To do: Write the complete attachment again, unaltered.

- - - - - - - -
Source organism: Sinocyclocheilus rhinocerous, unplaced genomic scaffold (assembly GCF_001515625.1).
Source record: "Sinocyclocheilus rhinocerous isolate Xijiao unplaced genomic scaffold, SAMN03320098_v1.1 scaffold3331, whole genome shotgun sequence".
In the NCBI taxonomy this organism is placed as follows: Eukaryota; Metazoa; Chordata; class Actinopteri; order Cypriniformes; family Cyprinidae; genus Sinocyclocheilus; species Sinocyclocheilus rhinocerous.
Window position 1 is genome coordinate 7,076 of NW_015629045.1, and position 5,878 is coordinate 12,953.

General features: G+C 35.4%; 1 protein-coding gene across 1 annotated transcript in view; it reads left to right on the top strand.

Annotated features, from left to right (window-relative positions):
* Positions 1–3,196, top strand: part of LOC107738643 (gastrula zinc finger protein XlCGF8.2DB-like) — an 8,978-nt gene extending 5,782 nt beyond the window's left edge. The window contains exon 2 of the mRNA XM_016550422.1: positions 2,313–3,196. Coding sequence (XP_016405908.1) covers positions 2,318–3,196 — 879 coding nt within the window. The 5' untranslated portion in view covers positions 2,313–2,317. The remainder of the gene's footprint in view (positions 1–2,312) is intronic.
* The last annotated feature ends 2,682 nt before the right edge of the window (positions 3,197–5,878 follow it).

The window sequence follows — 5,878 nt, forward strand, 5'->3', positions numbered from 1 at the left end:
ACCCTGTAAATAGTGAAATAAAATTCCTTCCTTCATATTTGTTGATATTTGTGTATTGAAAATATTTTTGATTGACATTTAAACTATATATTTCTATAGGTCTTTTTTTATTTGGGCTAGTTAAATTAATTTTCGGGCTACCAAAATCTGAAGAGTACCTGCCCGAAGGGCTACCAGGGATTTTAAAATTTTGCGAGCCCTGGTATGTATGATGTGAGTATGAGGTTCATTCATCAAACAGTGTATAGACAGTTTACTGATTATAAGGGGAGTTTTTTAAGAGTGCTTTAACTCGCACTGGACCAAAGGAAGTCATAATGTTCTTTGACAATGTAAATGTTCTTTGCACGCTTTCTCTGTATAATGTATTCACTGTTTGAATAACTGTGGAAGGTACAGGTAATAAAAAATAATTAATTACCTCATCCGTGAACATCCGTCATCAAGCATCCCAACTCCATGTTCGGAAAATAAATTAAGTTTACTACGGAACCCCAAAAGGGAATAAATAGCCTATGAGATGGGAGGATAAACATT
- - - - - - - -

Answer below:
Source organism: Sinocyclocheilus rhinocerous, unplaced genomic scaffold (assembly GCF_001515625.1).
Source record: "Sinocyclocheilus rhinocerous isolate Xijiao unplaced genomic scaffold, SAMN03320098_v1.1 scaffold3331, whole genome shotgun sequence".
In the NCBI taxonomy this organism is placed as follows: Eukaryota; Metazoa; Chordata; class Actinopteri; order Cypriniformes; family Cyprinidae; genus Sinocyclocheilus; species Sinocyclocheilus rhinocerous.
Window position 1 is genome coordinate 7,076 of NW_015629045.1, and position 5,878 is coordinate 12,953.

General features: G+C 35.4%; 1 protein-coding gene across 1 annotated transcript in view; it reads left to right on the top strand.

Annotated features, from left to right (window-relative positions):
* Positions 1–3,196, top strand: part of LOC107738643 (gastrula zinc finger protein XlCGF8.2DB-like) — an 8,978-nt gene extending 5,782 nt beyond the window's left edge. The window contains exon 2 of the mRNA XM_016550422.1: positions 2,313–3,196. Coding sequence (XP_016405908.1) covers positions 2,318–3,196 — 879 coding nt within the window. The 5' untranslated portion in view covers positions 2,313–2,317. The remainder of the gene's footprint in view (positions 1–2,312) is intronic.
* The last annotated feature ends 2,682 nt before the right edge of the window (positions 3,197–5,878 follow it).

The window sequence follows — 5,878 nt, forward strand, 5'->3', positions numbered from 1 at the left end:
ACCCTGTAAATAGTGAAATAAAATTCCTTCCTTCATATTTGTTGATATTTGTGTATTGAAAATATTTTTGATTGACATTTAAACTATATATTTCTATAGGTCTTTTTTTATTTGGGCTAGTTAAATTAATTTTCGGGCTACCAAAATCTGAAGAGTACCTGCCCGAAGGGCTACCAGGGATTTTAAAATTTTGCGAGCCCTGGTATGTATGATGTGAGTATGAGGTTCATTCATCAAACAGTGTATAGACAGTTTACTGATTATAAGGGGAGTTTTTTAAGAGTGCTTTAACTCGCACTGGACCAAAGGAAGTCATAATGTTCTTTGACAATGTAAATGTTCTTTGCACGCTTTCTCTGTATAATGTATTCACTGTTTGAATAACTGTGGAAGGTACAGGTAATAAAAAATAATTAATTACCTCATCCGTGAACATCCGTCATCAAGCATCCCAACTCCATGTTCGGAAAATAAATTAAGTTTACTACGGAACCCCAAAAGGGAATAAATAGCCTATGAGATGGGAGGATAAACATT